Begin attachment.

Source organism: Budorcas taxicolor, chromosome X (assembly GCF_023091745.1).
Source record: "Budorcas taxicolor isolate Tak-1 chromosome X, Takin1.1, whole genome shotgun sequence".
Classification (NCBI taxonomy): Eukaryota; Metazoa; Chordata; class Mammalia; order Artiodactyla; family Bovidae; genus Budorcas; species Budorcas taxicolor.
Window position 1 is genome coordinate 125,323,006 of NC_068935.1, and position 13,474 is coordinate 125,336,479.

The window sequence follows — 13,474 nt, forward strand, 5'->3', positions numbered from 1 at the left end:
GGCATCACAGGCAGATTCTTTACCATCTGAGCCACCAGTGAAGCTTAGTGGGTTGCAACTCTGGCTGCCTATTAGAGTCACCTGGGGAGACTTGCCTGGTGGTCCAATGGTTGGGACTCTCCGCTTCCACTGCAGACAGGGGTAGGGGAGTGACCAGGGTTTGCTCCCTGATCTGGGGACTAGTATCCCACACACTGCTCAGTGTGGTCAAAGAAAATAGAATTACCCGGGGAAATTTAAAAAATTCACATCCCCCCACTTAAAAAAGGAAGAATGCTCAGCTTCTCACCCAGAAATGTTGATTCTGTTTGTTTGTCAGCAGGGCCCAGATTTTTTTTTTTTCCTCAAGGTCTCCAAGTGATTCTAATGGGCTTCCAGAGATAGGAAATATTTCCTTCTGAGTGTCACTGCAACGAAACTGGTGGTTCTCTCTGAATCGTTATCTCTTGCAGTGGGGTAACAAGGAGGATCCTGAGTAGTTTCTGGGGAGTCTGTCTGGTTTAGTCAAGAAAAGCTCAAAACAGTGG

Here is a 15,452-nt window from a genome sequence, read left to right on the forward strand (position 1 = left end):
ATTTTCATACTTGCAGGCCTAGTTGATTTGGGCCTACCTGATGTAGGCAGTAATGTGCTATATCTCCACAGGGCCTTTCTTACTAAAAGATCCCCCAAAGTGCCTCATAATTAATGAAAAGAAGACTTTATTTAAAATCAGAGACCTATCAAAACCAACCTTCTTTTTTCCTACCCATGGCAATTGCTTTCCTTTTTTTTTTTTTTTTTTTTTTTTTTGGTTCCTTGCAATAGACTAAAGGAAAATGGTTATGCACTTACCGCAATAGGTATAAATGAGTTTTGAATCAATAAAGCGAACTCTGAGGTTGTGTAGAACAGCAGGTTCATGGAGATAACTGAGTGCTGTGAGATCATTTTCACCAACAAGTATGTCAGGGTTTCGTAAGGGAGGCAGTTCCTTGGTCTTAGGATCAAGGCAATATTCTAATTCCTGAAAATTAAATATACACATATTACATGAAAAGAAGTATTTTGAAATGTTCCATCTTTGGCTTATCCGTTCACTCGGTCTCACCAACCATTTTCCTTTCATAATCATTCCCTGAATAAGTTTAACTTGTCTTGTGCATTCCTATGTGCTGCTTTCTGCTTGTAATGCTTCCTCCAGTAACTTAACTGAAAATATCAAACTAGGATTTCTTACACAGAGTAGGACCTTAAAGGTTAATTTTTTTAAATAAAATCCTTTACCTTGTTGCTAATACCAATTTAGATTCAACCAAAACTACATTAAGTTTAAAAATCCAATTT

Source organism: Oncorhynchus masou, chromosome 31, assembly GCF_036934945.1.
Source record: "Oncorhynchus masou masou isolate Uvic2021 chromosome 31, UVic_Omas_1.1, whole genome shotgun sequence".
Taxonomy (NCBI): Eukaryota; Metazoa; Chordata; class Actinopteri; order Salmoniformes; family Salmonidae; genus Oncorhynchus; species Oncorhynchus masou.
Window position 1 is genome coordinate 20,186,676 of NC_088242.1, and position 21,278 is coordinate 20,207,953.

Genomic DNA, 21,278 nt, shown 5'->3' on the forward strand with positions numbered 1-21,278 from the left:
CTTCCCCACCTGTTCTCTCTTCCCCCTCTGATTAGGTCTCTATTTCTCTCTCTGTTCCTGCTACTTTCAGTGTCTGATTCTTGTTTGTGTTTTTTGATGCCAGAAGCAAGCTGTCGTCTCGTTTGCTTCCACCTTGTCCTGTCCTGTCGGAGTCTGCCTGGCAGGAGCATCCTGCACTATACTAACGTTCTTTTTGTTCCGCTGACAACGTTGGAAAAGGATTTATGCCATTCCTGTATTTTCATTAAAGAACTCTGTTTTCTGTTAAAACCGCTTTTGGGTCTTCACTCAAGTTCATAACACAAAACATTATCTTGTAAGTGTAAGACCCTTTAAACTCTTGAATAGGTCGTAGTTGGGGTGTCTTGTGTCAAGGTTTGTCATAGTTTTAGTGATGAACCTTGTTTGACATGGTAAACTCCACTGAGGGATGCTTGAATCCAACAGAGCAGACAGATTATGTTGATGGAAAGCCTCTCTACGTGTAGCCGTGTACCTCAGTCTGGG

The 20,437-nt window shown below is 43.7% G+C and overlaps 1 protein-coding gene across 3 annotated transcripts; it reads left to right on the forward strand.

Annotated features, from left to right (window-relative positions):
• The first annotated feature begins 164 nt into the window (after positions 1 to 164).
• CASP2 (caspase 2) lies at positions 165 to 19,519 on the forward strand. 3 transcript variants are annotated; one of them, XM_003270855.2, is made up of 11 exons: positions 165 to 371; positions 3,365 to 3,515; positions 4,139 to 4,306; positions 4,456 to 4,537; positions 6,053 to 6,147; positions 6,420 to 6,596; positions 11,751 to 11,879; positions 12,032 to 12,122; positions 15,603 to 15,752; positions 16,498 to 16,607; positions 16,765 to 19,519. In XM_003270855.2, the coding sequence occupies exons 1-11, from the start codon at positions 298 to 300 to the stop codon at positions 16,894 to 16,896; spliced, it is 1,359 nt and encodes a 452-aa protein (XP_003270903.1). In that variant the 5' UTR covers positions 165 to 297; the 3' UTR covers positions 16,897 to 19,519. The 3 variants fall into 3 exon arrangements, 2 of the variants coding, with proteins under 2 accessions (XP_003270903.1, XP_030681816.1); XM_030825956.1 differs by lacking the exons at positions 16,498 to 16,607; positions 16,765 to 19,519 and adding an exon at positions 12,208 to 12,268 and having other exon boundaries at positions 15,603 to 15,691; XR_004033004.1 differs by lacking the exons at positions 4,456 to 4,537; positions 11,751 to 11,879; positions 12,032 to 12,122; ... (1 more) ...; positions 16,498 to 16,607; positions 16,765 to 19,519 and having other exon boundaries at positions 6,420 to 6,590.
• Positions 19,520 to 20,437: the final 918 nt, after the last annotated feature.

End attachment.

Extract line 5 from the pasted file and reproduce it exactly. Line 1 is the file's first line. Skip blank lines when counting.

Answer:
The window sequence follows — 13,474 nt, forward strand, 5'->3', positions numbered from 1 at the left end: